Speaking of Clunkers

Steven Polzin's picture

For serious transportation policy wonks lately every day is like Christmas.  Climate change, bailout, deteriorating infrastructure, reauthorization, aging baby boomers, bailout, stimulus, new administration, economic development, global competition, urban redevelopment, bailout, etc.  One has all they can do to just keep up with all the relevant news and positioning say nothing of understanding it.  In fact, I don't understand it.   I'm particularly perplexed with the decisions that are being made and proposed regarding financial support for various industries and modes.  On the surface there is a perception that transportation policy is moving in the direction of favoring more urban and multimodal priorities for transportation, favoring providing travel options, favoring urban development and redevelopment, favoring climate friendly investments, and relying more on performance measures.   In reality we seem to be witnessing a series of disjointed, inconsistent and, dare I say, hypocritical and perhaps demagogic decisions and positions:

·         Increasing the federal fuel tax is taboo but cap and trade is critical,

·         Transportation resource allocation should be performance based across modes  but billions are earmarked for high speed (and probably not so high speed) rail, 

·         Investments should be very efficient - but create lots of jobs,

·         We want to reduce vehicle miles of travel but not lose any jobs in the auto and related industries - we take credit for jobs created by investments in one mode without debiting the losses in competing modes. 

·         We are eager to claim credit for economic development near transportation investments but not to debit the foregone development at locations where we didn't chose to invest. 

There is an extensive and controversial body of literature that explores the full direct and externalities/social costs of travel by the various modes.  There seems to be some consensus that many of the externalities of travel are not fully reflected in the user paid costs of travel.  Now we appear to be moving in the direction of not even having users pay the direct costs of travel – even for auto travel that has traditionally relied on user fees to support the necessary infrastructure.   While we wax philosophically about sophisticated GPS technologies that will charge by vehicle type, time of day, and location, we are busy running away from the user fee concept for funding travel.  What isn't particularly controversial is that travel behavior responds to pricing signals.  Decisions are increasingly insulating travelers from the full cost of the travel choices they make.  Vehicle buyers and manufacturers are being subsidized and we are bailing out trust funds with general revenues.  In a period of 18 months the amount of Federal funds directed to bailing out the transportation sector is enormous.  While there is ever increasing talk of ambitious plans to alter travel behavior and land use there is no stomach for a quarter a gallon user fee increase to fund reauthorization.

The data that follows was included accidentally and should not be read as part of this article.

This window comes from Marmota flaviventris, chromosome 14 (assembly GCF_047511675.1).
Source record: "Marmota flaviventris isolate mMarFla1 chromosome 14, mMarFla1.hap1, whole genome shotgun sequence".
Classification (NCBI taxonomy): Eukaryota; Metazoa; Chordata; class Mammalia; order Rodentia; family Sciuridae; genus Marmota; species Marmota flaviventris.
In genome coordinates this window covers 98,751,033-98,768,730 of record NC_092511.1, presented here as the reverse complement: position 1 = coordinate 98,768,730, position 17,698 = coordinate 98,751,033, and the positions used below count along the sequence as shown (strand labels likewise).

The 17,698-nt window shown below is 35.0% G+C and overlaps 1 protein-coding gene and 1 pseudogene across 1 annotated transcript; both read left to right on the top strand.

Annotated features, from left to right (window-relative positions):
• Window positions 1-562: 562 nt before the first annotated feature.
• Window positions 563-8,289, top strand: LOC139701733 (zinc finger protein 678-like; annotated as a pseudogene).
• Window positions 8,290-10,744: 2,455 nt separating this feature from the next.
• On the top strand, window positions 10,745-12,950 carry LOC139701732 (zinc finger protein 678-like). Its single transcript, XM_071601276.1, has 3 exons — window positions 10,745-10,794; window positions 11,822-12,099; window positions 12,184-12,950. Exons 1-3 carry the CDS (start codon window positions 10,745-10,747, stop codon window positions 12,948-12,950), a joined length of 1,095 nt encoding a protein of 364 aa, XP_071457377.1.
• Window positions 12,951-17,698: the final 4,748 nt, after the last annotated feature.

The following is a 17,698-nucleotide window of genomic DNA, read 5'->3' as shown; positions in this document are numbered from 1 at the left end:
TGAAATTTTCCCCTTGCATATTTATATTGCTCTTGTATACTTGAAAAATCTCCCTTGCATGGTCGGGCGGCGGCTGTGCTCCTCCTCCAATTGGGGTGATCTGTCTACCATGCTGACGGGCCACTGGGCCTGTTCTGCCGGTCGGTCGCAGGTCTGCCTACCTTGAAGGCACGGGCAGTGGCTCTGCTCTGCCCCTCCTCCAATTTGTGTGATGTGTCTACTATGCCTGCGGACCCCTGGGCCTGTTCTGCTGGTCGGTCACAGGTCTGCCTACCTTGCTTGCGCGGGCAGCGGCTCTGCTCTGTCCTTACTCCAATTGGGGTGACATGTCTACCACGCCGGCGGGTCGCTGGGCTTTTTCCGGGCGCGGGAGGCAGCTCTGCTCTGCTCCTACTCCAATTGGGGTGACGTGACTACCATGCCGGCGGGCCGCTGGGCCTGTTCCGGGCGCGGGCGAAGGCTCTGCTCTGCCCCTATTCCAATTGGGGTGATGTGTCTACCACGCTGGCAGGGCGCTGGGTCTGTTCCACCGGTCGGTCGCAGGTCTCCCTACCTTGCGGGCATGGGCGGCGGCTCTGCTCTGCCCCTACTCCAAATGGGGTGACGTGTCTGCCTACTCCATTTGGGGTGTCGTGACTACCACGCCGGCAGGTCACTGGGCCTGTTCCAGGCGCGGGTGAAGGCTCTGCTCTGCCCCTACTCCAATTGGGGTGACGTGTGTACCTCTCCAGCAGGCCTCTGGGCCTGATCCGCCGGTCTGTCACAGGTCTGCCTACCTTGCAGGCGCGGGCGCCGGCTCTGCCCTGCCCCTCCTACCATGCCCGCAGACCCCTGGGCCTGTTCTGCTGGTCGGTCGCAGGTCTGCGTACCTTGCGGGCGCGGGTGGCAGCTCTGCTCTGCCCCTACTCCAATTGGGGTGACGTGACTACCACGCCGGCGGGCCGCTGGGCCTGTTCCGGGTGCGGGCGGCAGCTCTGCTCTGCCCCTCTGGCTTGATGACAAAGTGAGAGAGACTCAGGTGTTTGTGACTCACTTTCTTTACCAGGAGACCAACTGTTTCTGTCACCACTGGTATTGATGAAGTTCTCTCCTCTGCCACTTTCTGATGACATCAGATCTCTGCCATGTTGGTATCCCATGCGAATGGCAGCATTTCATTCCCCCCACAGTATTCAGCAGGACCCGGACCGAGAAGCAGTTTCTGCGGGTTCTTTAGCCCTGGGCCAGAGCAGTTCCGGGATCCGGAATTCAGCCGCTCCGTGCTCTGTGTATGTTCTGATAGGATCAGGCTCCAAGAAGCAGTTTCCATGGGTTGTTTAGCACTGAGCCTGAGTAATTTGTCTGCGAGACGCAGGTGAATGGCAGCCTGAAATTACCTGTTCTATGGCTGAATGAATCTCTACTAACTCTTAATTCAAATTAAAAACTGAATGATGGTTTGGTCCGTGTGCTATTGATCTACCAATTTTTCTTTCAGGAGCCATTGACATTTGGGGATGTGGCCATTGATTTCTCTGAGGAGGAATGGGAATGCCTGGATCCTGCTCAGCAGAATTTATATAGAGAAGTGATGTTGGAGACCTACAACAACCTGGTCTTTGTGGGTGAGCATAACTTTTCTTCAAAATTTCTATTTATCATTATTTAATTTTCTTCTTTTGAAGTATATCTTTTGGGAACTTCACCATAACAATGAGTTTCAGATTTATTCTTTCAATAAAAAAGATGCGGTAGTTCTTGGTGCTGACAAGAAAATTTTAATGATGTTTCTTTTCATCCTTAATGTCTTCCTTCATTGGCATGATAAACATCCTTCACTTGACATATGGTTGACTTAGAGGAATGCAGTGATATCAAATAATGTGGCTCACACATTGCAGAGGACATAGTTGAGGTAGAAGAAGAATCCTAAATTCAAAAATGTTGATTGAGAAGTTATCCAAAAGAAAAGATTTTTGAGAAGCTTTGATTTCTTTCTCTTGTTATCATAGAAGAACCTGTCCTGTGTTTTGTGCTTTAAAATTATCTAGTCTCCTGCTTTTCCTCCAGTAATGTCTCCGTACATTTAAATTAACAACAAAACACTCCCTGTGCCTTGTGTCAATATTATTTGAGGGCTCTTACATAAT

Rather than elaborate and unproven strategies to induce altered travel behavior and location decisions why don't we get the pricing signals right first?  Is it logical to abhor fuel tax increases as publically intolerable while assuming a far higher travel cost consequence from Cap and Trade is OK?  Should we subsidize the ownership of autos through clunker rebates while investing in expensive capital investments to coax folks out of their cars?  The direct costs of the roadway system have been able to be comfortably supported by users' fees for decades so now when deficits are at record levels we should use general funds to bail out the highway trust fund?


Given the present federal fuel tax generates approximately 1.80 billion per penny per year, this dump on the next generation could be cleaned up with a nickel tax increase for 14+ years, or 10¢ for 7+ years, or even 72¢ per gallon for one year (still way below the cost of gas in 2008).  Should we pay the full cost of these decisions and get the benefit of more realistic cost signals for the traveling public or should we pass these costs on to future generations?  Will the public be tolerant of any new revenue proposals now that we have conditioned them to believe they can have everything in the name of stimulus and the next generation will pay?


Just maybe our decisions would be wiser and better informed by the public if the public was subject to at least the direct costs of those decisions. 


Steven Polzin is the director of mobility policy research at the Center for Urban Transportation Research at the University of South Florida.


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